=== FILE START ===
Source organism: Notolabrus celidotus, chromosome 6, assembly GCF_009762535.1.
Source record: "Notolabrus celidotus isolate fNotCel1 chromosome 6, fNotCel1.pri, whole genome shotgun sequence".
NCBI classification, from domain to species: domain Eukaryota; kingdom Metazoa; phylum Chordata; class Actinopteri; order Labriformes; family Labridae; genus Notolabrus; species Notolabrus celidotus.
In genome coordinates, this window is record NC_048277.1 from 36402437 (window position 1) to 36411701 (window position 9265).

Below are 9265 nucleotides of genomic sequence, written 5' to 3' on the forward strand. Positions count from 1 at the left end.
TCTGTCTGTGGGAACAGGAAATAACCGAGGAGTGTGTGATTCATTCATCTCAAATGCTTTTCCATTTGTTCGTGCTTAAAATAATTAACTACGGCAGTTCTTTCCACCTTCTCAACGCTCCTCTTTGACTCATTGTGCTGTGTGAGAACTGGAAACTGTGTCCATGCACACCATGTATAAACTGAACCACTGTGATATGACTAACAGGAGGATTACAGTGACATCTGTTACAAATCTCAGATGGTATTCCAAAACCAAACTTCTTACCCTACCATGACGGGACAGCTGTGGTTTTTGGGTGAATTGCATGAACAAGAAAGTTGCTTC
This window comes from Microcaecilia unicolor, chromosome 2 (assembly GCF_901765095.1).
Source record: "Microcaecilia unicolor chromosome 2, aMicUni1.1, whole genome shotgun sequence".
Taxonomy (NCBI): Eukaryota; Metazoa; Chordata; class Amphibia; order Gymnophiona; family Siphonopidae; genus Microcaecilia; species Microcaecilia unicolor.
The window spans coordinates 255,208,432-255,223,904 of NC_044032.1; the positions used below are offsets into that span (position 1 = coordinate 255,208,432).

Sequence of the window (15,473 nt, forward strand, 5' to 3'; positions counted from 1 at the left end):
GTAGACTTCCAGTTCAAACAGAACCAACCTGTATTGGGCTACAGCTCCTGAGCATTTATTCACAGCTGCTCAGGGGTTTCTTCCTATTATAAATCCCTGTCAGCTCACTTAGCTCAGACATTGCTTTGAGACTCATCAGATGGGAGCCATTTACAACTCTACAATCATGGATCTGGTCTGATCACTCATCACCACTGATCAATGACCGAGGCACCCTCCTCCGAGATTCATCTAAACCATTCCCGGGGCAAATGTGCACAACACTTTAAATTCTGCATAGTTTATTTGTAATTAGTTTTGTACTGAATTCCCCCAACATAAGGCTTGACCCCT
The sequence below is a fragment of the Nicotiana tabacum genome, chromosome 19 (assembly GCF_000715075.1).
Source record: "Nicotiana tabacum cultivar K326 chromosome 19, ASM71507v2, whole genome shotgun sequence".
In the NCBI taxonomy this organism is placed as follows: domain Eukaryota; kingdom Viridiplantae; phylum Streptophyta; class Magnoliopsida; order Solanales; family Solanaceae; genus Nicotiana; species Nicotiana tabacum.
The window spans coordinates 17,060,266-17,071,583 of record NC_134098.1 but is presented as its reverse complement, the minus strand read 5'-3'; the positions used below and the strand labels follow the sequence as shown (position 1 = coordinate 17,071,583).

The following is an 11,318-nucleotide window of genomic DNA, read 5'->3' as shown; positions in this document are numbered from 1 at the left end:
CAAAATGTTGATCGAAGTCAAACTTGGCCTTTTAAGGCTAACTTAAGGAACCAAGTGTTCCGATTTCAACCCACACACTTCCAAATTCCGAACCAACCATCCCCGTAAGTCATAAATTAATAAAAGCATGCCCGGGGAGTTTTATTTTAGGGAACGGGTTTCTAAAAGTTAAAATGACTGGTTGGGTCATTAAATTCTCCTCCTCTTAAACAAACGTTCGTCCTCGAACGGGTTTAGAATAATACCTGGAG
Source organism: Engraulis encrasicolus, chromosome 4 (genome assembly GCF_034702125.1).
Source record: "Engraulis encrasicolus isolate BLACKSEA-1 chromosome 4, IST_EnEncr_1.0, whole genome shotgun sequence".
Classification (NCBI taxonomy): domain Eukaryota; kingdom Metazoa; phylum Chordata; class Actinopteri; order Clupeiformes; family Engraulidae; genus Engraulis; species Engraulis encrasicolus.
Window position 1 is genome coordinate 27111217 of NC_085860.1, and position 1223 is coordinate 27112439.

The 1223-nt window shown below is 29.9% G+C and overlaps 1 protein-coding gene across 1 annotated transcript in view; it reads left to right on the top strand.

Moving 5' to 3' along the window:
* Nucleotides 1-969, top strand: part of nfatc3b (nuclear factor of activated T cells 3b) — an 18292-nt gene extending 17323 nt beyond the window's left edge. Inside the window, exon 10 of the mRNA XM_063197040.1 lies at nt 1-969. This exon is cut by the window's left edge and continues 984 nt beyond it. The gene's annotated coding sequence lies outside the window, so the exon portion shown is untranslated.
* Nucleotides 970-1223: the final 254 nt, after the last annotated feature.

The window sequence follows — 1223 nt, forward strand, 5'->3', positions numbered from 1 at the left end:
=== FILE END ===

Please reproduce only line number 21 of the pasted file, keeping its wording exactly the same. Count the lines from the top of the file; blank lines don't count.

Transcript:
Classification (NCBI taxonomy): domain Eukaryota; kingdom Metazoa; phylum Chordata; class Actinopteri; order Clupeiformes; family Engraulidae; genus Engraulis; species Engraulis encrasicolus.